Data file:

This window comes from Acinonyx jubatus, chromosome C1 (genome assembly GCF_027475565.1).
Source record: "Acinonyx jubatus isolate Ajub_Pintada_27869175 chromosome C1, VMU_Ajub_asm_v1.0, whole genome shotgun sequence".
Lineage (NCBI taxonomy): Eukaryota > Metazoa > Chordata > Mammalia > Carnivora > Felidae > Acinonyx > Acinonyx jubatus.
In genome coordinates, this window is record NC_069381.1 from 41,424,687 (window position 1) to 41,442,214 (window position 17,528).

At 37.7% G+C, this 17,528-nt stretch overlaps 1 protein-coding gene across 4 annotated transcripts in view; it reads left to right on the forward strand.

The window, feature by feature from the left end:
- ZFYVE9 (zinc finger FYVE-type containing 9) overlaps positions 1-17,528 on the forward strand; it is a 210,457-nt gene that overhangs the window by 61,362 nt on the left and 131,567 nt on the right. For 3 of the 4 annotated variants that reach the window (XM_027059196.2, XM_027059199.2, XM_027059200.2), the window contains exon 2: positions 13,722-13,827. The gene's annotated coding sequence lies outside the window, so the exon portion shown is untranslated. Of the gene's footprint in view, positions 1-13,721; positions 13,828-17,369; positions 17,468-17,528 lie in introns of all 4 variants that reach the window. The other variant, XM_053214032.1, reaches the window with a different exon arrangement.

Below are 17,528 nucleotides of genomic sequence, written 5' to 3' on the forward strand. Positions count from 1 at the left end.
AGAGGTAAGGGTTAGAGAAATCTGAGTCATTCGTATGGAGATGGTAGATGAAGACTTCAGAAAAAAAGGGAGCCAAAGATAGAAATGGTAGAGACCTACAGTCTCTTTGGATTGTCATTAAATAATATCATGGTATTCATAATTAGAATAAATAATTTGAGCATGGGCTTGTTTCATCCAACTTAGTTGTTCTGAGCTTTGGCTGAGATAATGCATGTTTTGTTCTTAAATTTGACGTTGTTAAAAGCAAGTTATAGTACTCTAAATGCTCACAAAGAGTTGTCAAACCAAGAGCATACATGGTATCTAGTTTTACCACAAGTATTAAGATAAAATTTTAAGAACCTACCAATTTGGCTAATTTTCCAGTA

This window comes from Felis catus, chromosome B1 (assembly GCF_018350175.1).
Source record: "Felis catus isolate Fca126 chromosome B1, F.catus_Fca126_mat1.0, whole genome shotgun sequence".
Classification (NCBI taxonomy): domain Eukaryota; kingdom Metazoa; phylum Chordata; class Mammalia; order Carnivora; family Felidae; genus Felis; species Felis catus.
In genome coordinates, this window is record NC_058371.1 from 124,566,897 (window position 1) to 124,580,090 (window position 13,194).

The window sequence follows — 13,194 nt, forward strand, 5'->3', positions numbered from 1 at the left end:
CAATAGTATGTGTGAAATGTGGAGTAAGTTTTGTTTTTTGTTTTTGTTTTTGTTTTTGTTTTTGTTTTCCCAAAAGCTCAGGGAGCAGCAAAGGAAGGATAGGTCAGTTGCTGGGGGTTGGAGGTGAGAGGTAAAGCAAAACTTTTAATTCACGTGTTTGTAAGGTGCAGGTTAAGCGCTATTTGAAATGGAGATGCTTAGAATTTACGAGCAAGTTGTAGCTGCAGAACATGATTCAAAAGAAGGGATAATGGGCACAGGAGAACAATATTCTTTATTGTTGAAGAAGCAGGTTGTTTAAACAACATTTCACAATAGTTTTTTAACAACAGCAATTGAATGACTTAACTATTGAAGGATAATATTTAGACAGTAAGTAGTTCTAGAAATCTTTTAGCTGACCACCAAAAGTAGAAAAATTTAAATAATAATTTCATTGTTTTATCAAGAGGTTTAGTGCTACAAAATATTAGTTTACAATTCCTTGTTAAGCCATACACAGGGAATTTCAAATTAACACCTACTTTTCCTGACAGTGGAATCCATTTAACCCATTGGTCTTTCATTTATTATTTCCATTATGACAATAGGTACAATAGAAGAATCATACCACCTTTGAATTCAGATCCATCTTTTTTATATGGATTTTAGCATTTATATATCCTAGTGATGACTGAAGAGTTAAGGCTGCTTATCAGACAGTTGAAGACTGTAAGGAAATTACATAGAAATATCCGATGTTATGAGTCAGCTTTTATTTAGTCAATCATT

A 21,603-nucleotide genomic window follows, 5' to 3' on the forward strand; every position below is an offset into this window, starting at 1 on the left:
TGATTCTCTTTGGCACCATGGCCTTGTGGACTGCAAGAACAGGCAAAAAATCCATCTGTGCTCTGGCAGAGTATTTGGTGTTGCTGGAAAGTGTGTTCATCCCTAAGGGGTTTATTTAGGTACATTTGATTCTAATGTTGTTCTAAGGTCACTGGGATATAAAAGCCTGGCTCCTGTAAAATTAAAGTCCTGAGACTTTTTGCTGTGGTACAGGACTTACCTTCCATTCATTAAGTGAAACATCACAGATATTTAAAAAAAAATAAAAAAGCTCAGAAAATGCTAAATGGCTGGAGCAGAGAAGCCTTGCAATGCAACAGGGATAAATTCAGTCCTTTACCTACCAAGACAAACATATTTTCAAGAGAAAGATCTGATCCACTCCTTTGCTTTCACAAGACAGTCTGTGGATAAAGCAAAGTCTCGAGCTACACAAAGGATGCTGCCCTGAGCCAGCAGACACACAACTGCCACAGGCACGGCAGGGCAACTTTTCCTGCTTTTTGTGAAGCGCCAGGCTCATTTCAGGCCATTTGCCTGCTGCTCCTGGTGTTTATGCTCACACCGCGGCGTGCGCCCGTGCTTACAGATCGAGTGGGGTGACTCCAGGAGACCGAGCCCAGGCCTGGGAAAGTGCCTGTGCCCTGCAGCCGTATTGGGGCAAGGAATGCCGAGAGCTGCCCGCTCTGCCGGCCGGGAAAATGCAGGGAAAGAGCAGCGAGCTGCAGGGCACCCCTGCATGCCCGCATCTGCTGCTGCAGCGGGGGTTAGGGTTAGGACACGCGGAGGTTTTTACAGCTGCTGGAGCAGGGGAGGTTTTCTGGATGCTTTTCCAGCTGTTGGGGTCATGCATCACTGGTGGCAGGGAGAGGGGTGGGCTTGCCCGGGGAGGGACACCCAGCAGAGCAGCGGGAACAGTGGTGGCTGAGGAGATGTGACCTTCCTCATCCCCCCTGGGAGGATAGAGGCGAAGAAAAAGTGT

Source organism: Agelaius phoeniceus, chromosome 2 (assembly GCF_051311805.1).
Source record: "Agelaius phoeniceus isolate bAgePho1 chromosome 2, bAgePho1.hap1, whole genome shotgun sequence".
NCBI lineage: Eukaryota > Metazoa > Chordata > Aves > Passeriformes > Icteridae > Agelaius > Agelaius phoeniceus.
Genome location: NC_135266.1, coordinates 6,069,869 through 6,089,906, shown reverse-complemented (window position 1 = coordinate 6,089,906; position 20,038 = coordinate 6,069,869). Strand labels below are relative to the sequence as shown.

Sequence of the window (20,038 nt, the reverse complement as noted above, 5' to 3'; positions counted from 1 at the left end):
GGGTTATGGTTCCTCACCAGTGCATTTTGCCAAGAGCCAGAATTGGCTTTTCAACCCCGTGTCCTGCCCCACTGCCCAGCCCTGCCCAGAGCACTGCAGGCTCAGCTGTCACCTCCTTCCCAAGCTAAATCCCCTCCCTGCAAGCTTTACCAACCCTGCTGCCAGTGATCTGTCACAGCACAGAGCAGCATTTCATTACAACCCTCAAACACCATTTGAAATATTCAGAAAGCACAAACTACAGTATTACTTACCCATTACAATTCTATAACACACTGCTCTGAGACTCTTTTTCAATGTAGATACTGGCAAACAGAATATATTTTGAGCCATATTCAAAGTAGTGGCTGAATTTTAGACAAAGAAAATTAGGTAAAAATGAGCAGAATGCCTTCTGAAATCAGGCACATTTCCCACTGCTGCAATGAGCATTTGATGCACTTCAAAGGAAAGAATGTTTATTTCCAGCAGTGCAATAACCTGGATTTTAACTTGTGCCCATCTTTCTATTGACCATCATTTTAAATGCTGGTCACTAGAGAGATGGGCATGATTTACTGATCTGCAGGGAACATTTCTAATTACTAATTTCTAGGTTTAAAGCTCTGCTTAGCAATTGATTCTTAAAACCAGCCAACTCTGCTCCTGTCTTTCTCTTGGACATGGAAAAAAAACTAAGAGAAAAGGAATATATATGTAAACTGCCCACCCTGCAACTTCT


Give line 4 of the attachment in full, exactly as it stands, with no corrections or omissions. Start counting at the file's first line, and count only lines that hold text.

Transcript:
In genome coordinates, this window is record NC_069381.1 from 41,424,687 (window position 1) to 41,442,214 (window position 17,528).